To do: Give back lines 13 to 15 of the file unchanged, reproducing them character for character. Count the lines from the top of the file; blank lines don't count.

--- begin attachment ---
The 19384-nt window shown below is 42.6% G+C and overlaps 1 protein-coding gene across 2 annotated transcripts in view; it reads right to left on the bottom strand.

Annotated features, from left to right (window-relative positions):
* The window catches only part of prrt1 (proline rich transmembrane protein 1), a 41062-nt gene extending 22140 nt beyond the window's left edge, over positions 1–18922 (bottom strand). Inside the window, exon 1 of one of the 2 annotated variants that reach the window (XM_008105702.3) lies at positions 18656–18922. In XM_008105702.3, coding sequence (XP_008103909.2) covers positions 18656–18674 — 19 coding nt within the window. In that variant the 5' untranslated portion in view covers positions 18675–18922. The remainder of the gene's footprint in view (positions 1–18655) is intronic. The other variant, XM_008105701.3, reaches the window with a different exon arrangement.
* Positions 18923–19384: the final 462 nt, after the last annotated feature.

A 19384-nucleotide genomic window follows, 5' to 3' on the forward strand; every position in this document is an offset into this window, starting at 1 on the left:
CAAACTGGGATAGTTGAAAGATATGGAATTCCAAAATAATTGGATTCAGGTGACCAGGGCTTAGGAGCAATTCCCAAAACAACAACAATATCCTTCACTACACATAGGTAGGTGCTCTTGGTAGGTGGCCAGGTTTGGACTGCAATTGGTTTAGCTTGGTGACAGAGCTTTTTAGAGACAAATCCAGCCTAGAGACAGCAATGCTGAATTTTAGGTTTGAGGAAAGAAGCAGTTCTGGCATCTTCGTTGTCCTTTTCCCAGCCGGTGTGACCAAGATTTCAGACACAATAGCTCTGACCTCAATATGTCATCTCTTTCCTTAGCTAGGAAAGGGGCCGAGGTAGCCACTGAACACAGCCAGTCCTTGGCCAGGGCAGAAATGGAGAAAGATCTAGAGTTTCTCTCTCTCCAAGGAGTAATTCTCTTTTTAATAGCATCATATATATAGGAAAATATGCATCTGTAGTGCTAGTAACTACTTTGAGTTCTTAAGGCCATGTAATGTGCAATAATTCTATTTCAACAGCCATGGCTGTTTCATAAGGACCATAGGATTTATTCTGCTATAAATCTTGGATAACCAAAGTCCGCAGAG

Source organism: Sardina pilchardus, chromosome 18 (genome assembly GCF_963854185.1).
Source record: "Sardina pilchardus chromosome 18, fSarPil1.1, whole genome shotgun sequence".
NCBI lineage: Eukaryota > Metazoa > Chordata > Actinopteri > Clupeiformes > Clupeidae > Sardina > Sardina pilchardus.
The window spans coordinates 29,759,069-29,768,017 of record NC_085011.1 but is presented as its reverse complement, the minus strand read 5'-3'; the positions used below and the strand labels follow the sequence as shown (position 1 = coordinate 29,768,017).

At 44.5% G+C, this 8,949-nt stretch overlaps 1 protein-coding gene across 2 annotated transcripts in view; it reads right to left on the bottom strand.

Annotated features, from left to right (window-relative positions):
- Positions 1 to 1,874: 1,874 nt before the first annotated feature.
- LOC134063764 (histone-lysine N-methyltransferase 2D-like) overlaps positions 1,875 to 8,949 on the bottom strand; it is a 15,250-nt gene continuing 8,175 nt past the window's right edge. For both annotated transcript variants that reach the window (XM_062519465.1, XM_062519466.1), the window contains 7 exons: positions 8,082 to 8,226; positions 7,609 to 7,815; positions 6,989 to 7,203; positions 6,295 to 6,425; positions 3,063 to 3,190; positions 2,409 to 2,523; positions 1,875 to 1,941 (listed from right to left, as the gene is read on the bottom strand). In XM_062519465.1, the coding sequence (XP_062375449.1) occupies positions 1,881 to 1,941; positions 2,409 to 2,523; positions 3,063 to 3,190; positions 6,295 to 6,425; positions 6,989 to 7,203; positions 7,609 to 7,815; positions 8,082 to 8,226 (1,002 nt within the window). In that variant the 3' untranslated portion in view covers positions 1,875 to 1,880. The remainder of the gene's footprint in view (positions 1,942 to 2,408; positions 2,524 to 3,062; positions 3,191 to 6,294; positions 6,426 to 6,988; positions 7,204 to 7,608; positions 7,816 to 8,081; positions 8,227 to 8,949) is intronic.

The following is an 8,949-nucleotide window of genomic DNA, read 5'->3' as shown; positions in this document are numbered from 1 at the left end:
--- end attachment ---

- Positions 1 to 1,874: 1,874 nt before the first annotated feature.
- LOC134063764 (histone-lysine N-methyltransferase 2D-like) overlaps positions 1,875 to 8,949 on the bottom strand; it is a 15,250-nt gene continuing 8,175 nt past the window's right edge. For both annotated transcript variants that reach the window (XM_062519465.1, XM_062519466.1), the window contains 7 exons: positions 8,082 to 8,226; positions 7,609 to 7,815; positions 6,989 to 7,203; positions 6,295 to 6,425; positions 3,063 to 3,190; positions 2,409 to 2,523; positions 1,875 to 1,941 (listed from right to left, as the gene is read on the bottom strand). In XM_062519465.1, the coding sequence (XP_062375449.1) occupies positions 1,881 to 1,941; positions 2,409 to 2,523; positions 3,063 to 3,190; positions 6,295 to 6,425; positions 6,989 to 7,203; positions 7,609 to 7,815; positions 8,082 to 8,226 (1,002 nt within the window). In that variant the 3' untranslated portion in view covers positions 1,875 to 1,880. The remainder of the gene's footprint in view (positions 1,942 to 2,408; positions 2,524 to 3,062; positions 3,191 to 6,294; positions 6,426 to 6,988; positions 7,204 to 7,608; positions 7,816 to 8,081; positions 8,227 to 8,949) is intronic.

The following is an 8,949-nucleotide window of genomic DNA, read 5'->3' as shown; positions in this document are numbered from 1 at the left end: